Yemeni rivals will come together in Kuwait on Monday for a new round of UN-brokered peace talks.
Parties are optimistic over the peace, despite many violations of a one-week-old ceasefire.
On Sunday, UN envoy Ismail Ould Cheikh Ahmed came to Kuwait, where he spoke of "much tension" still roasting in Yemen, KUNA news agency said.
But, during a news briefing at the UN Security Council on Friday, he indicated that the war-torn country has “never been so close to peace” despite difficulties.
"The path to peace might be difficult, but it is workable," he said, and added that violations of the ceasefire since April 11, “threaten the success of the peace talks.”
Yemeni Foreign Minister Abdulmalek al Mikhlafi has called the Huthis to abandon their arms, the government-run sabanew.net website reported.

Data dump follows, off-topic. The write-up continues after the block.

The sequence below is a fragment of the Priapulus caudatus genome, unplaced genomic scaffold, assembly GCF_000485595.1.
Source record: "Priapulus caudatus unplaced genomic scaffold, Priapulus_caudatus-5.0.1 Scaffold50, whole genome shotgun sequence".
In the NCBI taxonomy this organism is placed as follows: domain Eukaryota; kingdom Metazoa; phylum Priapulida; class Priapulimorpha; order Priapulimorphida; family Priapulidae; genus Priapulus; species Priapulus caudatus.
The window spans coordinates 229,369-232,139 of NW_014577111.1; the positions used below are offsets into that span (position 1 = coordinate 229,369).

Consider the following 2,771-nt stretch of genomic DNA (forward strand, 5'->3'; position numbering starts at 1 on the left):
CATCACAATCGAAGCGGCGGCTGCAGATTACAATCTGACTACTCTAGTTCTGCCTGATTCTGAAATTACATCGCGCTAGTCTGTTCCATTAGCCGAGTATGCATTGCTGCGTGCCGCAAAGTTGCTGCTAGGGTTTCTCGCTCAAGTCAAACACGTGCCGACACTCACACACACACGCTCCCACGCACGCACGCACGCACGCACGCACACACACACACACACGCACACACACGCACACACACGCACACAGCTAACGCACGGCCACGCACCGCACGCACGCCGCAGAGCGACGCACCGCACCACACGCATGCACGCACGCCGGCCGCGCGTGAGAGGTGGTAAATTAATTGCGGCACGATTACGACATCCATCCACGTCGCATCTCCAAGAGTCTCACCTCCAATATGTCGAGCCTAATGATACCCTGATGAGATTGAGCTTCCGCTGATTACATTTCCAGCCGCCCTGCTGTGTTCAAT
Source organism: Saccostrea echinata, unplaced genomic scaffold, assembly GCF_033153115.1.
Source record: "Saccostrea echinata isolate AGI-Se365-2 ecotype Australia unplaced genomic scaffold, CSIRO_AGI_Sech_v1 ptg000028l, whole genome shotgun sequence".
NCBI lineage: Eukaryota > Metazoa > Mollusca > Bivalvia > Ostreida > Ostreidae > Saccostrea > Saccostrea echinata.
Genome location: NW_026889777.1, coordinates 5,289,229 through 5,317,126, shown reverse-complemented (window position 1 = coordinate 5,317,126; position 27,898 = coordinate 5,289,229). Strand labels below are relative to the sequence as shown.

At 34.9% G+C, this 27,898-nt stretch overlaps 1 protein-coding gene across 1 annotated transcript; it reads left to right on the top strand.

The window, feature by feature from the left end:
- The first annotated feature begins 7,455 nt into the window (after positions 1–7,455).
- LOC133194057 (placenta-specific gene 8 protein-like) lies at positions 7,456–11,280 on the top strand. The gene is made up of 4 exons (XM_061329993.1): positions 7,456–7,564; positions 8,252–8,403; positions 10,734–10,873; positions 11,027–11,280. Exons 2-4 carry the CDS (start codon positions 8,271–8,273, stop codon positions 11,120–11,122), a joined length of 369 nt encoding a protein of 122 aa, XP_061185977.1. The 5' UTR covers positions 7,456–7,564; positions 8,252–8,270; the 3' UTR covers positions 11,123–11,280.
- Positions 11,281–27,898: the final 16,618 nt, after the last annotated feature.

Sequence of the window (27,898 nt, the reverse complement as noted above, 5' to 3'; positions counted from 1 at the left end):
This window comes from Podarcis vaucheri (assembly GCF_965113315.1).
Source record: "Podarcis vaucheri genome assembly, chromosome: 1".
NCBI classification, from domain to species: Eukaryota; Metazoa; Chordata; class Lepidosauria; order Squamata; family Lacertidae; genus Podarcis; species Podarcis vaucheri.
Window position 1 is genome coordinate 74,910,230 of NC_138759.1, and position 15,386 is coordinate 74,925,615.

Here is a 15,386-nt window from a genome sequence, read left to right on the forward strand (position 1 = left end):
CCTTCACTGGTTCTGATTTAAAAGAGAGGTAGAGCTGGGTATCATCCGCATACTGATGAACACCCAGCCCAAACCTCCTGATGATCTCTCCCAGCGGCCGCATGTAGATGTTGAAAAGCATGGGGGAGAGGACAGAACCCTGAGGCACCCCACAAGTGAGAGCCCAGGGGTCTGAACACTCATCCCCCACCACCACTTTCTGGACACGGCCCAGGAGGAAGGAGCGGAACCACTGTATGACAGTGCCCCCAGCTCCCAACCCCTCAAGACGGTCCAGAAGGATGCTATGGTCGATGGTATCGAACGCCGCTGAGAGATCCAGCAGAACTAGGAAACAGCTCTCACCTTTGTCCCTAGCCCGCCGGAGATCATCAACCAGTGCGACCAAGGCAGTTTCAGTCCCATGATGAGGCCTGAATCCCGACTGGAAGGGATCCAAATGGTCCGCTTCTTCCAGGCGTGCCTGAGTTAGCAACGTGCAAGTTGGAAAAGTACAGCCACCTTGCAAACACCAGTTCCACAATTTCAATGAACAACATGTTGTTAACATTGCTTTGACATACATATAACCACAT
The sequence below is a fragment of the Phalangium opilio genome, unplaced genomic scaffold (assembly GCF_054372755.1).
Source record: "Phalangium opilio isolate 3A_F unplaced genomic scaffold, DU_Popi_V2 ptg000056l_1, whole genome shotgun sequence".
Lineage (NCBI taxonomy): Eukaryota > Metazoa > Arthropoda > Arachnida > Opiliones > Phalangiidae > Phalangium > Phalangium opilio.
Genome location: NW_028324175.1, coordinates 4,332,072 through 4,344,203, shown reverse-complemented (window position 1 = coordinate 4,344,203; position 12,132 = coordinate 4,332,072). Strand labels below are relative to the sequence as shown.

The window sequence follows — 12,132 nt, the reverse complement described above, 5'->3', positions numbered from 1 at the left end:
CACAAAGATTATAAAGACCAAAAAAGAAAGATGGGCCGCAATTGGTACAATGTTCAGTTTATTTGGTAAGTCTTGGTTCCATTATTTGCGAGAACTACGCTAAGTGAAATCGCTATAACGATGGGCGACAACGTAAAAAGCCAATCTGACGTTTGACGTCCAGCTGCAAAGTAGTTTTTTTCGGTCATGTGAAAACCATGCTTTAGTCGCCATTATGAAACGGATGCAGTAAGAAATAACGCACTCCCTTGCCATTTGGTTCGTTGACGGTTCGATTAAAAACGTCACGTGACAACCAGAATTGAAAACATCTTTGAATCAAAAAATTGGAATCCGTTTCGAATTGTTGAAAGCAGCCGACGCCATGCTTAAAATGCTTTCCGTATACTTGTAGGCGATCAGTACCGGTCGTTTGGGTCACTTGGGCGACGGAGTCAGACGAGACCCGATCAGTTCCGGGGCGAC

"We will do all we can to alleviate the suffering of our people," Mikhlafi stated and added, "we do not expect a full agreement at this stage" but rather a step forward.
April Longley Alley, a Yemen specialist at the International Crisis Group, said, "We can expect a hard time" in Kuwait.
“In a best case scenario, the two sides will agree to a package of compromises that will build trust, strengthen the ceasefire, allow for an inclusive government to return to Sanaa and restart the political process,” she said.
“But this is a tall order.”
Yemen has remained in turmoil since September 2014, when the Houthis, backed by Iran, overran the capital city Sanaa, and other parts of the country, forcing Yemeni President Abd Rabbuh Mansur Hadi and his government to flee to Saudi Arabia.
UN-sponsored peace talks to end the fighting, which has killed more than 6,400 Yemenis and displaced 2.8 million from their homes.
Saudi Arabia and its Gulf allies began a military campaign in March 2015, aimed at restoring President Hadi back to power.
The Saudi-led coalition was able to push Houthi militias out of the southern port city of Aden last July, but Houthis still control the capital, Sanaa.